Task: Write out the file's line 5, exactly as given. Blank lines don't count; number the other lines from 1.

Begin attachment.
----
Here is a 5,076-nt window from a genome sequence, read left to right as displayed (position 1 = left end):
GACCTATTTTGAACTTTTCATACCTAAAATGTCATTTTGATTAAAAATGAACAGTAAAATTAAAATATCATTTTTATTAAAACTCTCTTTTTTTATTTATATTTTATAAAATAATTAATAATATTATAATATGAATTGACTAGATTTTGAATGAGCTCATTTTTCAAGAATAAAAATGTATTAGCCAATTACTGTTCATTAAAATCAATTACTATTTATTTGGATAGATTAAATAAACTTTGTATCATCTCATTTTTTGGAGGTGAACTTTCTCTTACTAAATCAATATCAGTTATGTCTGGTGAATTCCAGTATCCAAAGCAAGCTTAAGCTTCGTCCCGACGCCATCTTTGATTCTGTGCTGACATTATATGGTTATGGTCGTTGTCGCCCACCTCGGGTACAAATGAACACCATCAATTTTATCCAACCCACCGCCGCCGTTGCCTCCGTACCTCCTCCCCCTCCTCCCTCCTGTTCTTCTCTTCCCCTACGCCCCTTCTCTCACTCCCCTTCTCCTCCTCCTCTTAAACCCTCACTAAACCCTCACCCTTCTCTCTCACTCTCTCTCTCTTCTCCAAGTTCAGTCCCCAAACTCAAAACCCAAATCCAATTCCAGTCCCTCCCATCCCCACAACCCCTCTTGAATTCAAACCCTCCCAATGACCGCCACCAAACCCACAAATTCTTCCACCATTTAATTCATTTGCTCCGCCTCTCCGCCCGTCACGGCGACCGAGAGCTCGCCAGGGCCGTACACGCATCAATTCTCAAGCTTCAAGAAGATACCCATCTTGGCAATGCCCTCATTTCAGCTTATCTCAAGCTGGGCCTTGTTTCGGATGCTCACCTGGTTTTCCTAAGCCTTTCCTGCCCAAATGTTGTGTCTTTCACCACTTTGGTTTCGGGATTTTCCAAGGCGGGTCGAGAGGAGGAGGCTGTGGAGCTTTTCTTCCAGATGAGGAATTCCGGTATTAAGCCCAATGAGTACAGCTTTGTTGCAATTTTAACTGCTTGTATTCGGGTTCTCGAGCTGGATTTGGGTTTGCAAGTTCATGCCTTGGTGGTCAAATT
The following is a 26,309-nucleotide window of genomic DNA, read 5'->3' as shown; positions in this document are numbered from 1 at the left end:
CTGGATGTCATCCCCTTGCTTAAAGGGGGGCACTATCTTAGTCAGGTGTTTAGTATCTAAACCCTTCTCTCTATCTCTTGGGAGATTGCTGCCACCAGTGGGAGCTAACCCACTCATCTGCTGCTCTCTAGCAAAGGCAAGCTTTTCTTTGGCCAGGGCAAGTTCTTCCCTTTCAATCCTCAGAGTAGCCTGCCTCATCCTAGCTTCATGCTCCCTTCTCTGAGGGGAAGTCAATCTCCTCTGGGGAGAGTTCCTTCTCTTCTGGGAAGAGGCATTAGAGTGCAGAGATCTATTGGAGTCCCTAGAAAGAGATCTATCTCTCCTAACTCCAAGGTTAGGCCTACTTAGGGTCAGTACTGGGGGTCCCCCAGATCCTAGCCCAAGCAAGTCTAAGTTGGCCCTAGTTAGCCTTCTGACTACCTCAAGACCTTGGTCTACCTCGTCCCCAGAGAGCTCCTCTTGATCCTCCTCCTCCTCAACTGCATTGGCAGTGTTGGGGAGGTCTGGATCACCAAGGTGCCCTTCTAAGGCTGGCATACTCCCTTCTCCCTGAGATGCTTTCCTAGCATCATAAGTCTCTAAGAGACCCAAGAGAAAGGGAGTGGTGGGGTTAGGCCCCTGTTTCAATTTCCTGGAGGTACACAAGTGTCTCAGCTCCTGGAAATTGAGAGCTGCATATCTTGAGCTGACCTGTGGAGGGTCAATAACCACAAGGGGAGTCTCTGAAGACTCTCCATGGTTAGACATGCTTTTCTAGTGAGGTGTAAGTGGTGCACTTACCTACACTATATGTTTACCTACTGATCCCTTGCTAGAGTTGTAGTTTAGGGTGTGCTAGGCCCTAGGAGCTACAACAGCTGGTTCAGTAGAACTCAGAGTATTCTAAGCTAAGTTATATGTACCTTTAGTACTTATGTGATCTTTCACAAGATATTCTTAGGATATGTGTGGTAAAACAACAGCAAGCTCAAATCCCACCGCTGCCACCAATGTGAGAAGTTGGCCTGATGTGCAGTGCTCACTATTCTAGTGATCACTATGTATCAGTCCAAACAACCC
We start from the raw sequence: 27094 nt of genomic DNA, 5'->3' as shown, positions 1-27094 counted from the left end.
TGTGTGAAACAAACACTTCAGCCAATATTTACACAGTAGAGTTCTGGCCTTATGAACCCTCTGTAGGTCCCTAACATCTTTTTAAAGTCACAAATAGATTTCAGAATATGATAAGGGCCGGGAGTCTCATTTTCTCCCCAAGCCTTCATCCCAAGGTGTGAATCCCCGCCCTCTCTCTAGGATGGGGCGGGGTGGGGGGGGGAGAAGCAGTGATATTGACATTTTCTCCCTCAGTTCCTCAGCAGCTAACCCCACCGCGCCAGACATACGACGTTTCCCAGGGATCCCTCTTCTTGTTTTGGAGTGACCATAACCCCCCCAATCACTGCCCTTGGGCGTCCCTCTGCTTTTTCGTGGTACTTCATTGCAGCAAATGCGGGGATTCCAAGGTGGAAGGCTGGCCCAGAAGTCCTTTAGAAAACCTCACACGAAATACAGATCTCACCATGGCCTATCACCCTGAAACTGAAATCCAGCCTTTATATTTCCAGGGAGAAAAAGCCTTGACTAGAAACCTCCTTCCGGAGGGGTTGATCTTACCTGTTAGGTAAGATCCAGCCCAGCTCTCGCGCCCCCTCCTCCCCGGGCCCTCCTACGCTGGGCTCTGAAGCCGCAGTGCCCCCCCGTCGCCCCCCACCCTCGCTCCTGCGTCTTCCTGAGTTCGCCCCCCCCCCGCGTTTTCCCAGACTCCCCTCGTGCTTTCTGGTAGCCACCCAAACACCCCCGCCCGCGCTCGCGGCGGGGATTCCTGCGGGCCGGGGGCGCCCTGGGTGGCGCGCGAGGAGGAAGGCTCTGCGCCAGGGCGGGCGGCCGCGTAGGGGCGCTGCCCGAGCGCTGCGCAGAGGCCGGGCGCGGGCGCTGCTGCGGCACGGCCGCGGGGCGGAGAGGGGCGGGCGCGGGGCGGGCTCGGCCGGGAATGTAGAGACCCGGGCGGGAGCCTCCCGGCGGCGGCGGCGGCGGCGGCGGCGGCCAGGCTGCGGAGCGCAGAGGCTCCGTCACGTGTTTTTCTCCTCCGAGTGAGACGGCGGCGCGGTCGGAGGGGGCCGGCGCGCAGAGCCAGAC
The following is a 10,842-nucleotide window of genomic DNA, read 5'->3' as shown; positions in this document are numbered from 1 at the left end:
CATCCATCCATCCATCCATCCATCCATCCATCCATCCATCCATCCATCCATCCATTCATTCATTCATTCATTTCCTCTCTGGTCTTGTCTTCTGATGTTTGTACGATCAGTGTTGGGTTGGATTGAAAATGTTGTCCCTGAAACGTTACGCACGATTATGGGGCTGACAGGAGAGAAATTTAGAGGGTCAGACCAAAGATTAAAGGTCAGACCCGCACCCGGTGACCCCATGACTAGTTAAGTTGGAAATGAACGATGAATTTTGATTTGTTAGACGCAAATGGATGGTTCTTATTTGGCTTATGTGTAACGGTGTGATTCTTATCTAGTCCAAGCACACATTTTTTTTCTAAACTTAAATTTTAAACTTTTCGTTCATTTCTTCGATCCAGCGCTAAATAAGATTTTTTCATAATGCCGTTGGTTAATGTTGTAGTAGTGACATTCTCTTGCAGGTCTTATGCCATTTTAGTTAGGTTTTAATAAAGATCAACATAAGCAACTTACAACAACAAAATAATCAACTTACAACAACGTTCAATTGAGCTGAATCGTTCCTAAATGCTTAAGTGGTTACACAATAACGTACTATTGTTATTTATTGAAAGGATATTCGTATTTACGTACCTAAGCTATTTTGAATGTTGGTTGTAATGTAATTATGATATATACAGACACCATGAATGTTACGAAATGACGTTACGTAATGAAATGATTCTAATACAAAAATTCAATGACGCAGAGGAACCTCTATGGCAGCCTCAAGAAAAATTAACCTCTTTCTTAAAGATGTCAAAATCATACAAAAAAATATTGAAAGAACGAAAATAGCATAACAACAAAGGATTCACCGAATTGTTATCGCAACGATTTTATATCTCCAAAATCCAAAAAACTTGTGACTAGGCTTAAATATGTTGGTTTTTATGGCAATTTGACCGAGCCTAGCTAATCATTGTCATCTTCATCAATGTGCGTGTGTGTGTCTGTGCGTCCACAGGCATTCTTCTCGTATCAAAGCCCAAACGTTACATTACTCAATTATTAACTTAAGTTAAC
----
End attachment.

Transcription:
We start from the raw sequence: 27094 nt of genomic DNA, 5'->3' as shown, positions 1-27094 counted from the left end.